Others may point to that as the sin of pride.  One can not admit to that they are wrong. I'm not sure. It could be something of a mix of these things.

In the end, I'm not sure it matters. The simple thing is, you can compromise on some things, maybe a lot of things.  Fundamentals though, tend to be closely held and tend to be inflexible.  At least for people who really believe them.

Are my views on testing firmly held?  Some of them certainly are.  I'm also open to discussion to see if we use different terms to mean the same thing.  I can be reasonable, after all.  Then there is the concept of developing understanding - that one's views can develop and evolve over time.

In the end, a breaking point will be reached.

I don't know the point that will be.  Mostly, it is a different point for each and every person.  What that point is, for anyone reading this, I do not know.  I know my point.

When that point gets reached, each individual must decide for themselves.

When Caesar (Julius - the real Caesar) crossed the Rubicon River in 49 BCE, leading his Legions into Italy proper and initiating the Roman Civil War, he is reputed to have said "Alea iacta est."

The die is cast.

At what point do we say "Enough?"  At what point do we refuse to compromise? 

Here I stand.  I can do no other. 

Tuesday, May 15, 2012

On Too Much Process or Too Much, Meh, Whatever

Process - noun - 
   1. a series of actions or steps taken in order to achieve
       a particular end

    (Oxford English Dictionary)

So, a fair number of people have heard me discuss excitedly (find the euphemism for rant) on how too much process stuff gets in the way of actually getting things done.  A fair number of times I pretty well am set in the idea that process should not be a controlling thing or a limiting thing, but a guiding thing.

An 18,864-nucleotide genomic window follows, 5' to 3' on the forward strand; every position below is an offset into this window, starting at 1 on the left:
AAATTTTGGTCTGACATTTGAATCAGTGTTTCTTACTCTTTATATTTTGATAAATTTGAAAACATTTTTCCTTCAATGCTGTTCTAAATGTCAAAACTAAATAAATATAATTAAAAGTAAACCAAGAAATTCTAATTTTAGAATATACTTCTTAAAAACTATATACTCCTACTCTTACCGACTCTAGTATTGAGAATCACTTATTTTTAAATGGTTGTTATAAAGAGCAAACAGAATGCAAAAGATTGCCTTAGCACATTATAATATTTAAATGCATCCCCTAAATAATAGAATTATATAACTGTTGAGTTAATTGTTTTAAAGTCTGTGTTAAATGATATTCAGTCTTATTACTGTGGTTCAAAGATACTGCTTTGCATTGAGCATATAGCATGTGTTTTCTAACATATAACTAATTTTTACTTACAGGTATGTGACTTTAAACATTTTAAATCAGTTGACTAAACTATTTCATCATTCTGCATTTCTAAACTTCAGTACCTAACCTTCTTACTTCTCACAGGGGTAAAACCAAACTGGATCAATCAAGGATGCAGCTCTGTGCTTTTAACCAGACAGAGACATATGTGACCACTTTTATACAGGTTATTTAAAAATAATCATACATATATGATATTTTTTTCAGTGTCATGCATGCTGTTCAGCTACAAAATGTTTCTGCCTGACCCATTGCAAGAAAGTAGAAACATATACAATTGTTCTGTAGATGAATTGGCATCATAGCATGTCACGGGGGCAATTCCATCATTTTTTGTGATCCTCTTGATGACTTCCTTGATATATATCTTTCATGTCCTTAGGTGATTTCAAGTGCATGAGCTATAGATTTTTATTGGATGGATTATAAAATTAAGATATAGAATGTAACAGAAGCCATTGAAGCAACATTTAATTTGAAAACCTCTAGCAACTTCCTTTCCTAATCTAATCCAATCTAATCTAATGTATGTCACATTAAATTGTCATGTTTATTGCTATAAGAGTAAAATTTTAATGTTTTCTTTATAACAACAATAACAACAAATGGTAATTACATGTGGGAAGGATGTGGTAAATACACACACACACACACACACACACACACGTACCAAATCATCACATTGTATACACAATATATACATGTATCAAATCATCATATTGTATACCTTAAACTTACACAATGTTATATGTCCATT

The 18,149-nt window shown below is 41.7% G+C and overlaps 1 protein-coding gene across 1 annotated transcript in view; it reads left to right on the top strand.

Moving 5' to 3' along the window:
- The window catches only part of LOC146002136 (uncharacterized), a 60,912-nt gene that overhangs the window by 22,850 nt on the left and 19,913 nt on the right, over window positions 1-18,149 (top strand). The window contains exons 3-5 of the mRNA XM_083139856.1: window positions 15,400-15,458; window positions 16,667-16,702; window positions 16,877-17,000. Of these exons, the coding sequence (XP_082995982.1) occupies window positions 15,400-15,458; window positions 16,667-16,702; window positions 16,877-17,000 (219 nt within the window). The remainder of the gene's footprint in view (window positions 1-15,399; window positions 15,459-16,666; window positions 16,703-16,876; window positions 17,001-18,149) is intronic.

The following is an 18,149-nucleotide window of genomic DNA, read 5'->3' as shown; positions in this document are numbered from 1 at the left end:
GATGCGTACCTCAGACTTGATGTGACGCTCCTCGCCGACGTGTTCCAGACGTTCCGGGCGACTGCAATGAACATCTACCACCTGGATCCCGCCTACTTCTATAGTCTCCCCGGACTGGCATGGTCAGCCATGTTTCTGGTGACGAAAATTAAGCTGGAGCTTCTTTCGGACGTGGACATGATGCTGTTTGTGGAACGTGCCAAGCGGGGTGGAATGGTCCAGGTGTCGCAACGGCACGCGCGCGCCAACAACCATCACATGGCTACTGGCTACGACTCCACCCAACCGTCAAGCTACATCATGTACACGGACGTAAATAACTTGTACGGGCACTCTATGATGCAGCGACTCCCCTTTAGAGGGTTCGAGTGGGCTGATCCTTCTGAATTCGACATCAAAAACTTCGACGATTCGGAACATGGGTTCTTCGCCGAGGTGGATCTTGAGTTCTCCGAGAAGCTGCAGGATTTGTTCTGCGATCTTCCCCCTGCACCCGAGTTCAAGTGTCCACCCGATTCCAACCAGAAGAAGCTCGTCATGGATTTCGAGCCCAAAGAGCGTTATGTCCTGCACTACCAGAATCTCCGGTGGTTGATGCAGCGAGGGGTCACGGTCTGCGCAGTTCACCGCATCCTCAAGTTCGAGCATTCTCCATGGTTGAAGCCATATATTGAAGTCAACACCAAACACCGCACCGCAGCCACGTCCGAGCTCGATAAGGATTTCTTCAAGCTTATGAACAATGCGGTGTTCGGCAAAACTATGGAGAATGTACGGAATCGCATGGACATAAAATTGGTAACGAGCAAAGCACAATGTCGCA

There is a significant difference between the two of them.  Some people don't want to accept that.

Kind of like some people define "Agile Software Development" as 1) no documentation and 2) no testers.

When people allow the aspects of process to overtake the entire point of what is intended - typically the facilitation of what the process is supposed to, well, facilitate, where the process becomes more important than anything else, you don't have one problem, you have a collection of them.

The opposite end, well, makes bedlam look reasonable.

Having no controls and no processes in place can, and I suspect will, lead to its own problems.  Point of codifying processes, the "How we do stuff" is centered around making sure nothing gets missed: no steps get left out, nothing critical that will impact customer experience (like .JAR files not being where they are supposed to be) and other small things like that.